Have you heard of steam canning? It’s an ideal approach for processing fruits and acidic foods. It is an alternative to water bath canning but cannot replace a high-pressure canner. We invite you to transform your canning experience with a steam canner.
I have to admit that I never really enjoyed water bath canning. The heavy pot filled with boiling water that holds all my precious jars in a canning rack and is also heavy to handle in the pot on a hot summer day didn’t thrill me. Learning that there is another way to achieve the same safe canning we wanted without the hostel got my attention. We have been using steam canning ever since learning about it. It is safe to say that it has transformed our canning experience. I even sold the water bath canner as soon as we were sure the steam canning worked. If you want to simplify water bath canning, this article is for you. Don’t sell the water bath canner just yet though; more about it is below.
The Science Behind the Steam Canning Process
Steam canning heats and sterilizes the canning jars using steam instead of water. We submerge the canning jars in a water bath canner to ensure all is heated. That requires a lot of water, and you want the water to be about an inch above the jars. The task is heavy and hot. On the other hand, a steam canner uses water only in the bottom of a canner, enough to produce steam to heat the jars. Once the steam has built up in the canner, processing the canning jars is just as hot and safe.
For official safety research, you can read these links from the Utah State University and the University of Wisconsin, which has also published material with safety recommendations. To our knowledge, steam canning has no specific safety benefits compared to water bath canning. They are the same; it’s only personal preference which one you want to use. The processing time is the same as with a water bath canner and needs to be adjusted to your altitude as it is with water bath canning. Just follow the recipe. The processing starts when the steam has built up in the steam canner. When that is will very much depend on the canner you got, follow the instructions.
Types of steam canners
There are mainly two types of steam canners, the typical dome lid steam canner and the multi-use steam canner. The typical steam canner looks like an inverted pot with a shallow bottom part and a tall dome lid. These, too, come in two versions. The Steam Canner with a temperature gauge is the most common on the market and the one we have. The gauge makes it easy to use with no guesses.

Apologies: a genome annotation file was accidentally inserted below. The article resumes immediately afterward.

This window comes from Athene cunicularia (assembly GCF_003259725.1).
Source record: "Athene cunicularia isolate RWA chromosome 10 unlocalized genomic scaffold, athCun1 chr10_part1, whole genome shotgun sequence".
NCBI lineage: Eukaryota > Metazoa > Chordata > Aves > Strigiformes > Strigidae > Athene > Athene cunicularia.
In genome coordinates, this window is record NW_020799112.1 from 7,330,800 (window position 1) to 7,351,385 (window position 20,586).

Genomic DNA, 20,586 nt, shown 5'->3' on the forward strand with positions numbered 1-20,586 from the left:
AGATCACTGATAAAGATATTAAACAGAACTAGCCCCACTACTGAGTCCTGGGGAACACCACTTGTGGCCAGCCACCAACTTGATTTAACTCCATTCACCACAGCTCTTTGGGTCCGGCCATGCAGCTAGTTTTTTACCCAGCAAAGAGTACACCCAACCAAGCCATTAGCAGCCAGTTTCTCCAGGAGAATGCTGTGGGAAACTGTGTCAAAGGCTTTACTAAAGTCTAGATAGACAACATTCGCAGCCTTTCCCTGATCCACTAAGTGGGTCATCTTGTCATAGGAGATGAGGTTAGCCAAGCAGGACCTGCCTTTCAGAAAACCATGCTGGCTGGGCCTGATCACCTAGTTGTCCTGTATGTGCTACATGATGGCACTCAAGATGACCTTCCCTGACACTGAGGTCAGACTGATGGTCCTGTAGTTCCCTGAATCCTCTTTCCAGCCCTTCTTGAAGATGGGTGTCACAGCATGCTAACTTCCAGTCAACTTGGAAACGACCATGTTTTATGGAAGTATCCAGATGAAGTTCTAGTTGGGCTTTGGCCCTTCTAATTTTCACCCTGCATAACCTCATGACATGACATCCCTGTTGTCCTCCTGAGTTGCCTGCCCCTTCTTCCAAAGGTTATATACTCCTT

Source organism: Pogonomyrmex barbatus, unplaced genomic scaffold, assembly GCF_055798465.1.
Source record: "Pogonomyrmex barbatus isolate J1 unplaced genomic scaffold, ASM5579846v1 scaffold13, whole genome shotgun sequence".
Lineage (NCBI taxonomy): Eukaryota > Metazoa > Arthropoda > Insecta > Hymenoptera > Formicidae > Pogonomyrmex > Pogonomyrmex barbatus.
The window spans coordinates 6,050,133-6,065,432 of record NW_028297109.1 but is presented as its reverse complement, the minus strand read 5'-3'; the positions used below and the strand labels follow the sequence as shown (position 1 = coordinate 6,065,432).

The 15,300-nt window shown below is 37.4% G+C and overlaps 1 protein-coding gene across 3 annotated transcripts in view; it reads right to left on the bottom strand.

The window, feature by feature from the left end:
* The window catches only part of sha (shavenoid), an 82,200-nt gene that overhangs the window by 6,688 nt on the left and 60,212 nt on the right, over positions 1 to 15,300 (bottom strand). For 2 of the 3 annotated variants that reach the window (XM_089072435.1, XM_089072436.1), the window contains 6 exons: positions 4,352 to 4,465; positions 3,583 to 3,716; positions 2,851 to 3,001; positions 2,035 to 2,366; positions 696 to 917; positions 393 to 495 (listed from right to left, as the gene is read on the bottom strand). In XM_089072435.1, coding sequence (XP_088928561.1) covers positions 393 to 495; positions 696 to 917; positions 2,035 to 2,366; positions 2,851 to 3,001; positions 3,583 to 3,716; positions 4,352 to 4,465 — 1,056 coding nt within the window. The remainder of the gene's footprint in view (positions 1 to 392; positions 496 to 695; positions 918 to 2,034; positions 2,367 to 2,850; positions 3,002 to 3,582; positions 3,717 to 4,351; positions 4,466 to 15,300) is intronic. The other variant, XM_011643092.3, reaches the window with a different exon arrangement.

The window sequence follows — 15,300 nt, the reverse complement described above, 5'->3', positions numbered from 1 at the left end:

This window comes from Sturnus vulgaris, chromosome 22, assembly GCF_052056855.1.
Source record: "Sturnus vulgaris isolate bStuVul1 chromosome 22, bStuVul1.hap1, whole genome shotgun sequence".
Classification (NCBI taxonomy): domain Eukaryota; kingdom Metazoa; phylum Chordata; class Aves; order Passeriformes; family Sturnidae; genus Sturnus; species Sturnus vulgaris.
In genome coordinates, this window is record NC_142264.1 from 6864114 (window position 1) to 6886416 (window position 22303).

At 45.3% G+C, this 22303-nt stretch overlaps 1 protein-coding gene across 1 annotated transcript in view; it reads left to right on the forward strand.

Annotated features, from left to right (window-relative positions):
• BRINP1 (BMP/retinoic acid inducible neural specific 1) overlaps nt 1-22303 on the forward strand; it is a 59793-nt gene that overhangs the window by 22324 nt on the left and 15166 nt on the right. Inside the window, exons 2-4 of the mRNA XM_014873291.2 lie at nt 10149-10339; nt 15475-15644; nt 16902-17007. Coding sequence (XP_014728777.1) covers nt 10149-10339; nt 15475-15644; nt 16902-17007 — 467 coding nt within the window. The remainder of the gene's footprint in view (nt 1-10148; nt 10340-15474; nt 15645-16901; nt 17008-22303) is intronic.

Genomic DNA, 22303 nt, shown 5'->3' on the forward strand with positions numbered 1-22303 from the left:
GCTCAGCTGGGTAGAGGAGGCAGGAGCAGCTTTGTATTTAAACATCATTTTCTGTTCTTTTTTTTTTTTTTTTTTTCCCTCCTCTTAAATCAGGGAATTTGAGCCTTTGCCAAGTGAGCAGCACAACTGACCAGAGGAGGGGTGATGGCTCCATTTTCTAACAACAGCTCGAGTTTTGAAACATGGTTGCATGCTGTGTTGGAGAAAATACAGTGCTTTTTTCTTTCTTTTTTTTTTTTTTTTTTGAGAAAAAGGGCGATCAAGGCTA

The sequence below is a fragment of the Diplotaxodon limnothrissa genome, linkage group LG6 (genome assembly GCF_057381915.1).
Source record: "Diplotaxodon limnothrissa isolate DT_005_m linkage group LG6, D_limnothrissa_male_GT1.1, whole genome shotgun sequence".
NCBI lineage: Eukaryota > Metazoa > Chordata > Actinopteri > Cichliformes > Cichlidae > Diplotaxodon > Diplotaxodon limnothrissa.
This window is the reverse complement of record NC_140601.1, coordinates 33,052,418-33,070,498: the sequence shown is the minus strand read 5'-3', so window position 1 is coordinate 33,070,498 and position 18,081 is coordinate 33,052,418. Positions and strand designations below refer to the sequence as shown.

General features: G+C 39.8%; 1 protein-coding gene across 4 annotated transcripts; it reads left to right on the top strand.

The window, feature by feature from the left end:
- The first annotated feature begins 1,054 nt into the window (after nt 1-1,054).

You might also be able to find one (in a garage sale) without a temperature sensor. In that case, you heat the pot up to 210°F or until a column of steam (6-8 inches) can be observed venting from the hole(s) in the side of the canner and keep the steam venting during the whole timed process. To prevent boiling the canner dry, avoid boiling it too vigorously.
The multi-use canner can do steam and water bath canning. Plus, it’s a good stockpot. For steam canning, the lid also has a temperature gauge knob. The rack can be used in two ways: water bath canning to hold the jars inside and steam canning to place the jars on top. This multi-use pot might be a great option if you do not have a canner yet.
Understanding steam canning, you can make your own steam canner out of any water bath canner (hence do not sell the canner) or stock pot. All you need is a high enough rack to hold enough water to steam the jars for the time needed. Ideally, you want the water to be below the jars; that is important when processing pickles to ensure that the jars are heated evenly.
The Pros and Cons of Using a Steam Canner for Canning
Pros: To have a lighter pot to handle is always a big plus in my book. It is a great choice if you have a glass top range. The pot is much lighter, avoiding the risk of the glass splitting. Being smaller, the steam canner is quicker to come to a boil and even full steam, compared to a big canner filled with water. This saves time and energy.
There aren’t many cons to a steam canner. However, a steam canner can only be used for a processing time below 40 minutes. This has to do with the water capacity of a steam canner before it is used up. If you like to process tomatoes, use a water bath or high-pressure canner. By the way, some high-pressure canners can be used as water bath canners; follow the instructions.
As mentioned, a steam canner can only process fruit and acidic food. It is excellent for jam, pickling, and salsa recipes. You can find our favorite canning recipes here. The Ball Complete Book of Home Preserving is a great recipe book for canning. This book has so many great recipes that I would say it’s a must-have for everyone who likes canning and preserving. The instructions for water bath canning can also be used for steam canning.
Consider transforming your canning experience from a heavy water bath canner with a lighter steam canner. You might never go back.